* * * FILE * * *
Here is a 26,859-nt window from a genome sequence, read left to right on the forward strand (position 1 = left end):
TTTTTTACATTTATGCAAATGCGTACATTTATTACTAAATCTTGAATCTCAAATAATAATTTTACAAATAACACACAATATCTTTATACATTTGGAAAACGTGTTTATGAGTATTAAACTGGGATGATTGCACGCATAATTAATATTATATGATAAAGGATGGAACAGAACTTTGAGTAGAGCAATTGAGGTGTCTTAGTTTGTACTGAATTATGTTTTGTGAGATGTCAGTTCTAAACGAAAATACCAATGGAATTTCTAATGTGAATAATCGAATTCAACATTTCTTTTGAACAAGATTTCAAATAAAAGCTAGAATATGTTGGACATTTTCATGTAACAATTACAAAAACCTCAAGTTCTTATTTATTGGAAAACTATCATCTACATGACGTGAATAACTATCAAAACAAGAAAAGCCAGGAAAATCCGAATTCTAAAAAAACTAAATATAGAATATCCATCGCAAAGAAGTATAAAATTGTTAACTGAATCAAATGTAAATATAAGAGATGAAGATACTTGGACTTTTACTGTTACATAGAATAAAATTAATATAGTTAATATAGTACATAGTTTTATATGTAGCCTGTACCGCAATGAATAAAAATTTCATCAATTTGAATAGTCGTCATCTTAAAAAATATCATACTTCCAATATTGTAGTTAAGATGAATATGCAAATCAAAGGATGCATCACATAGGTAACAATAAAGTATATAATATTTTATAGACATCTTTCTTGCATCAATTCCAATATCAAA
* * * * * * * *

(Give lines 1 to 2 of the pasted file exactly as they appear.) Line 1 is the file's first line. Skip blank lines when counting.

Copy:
Here is a 26,859-nt window from a genome sequence, read left to right on the forward strand (position 1 = left end):
TTTTTTACATTTATGCAAATGCGTACATTTATTACTAAATCTTGAATCTCAAATAATAATTTTACAAATAACACACAATATCTTTATACATTTGGAAAACGTGTTTATGAGTATTAAACTGGGATGATTGCACGCATAATTAATATTATATGATAAAGGATGGAACAGAACTTTGAGTAGAGCAATTGAGGTGTCTTAGTTTGTACTGAATTATGTTTTGTGAGATGTCAGTTCTAAACGAAAATACCAATGGAATTTCTAATGTGAATAATCGAATTCAACATTTCTTTTGAACAAGATTTCAAATAAAAGCTAGAATATGTTGGACATTTTCATGTAACAATTACAAAAACCTCAAGTTCTTATTTATTGGAAAACTATCATCTACATGACGTGAATAACTATCAAAACAAGAAAAGCCAGGAAAATCCGAATTCTAAAAAAACTAAATATAGAATATCCATCGCAAAGAAGTATAAAATTGTTAACTGAATCAAATGTAAATATAAGAGATGAAGATACTTGGACTTTTACTGTTACATAGAATAAAATTAATATAGTTAATATAGTACATAGTTTTATATGTAGCCTGTACCGCAATGAATAAAAATTTCATCAATTTGAATAGTCGTCATCTTAAAAAATATCATACTTCCAATATTGTAGTTAAGATGAATATGCAAATCAAAGGATGCATCACATAGGTAACAATAAAGTATATAATATTTTATAGACATCTTTCTTGCATCAATTCCAATATCAAA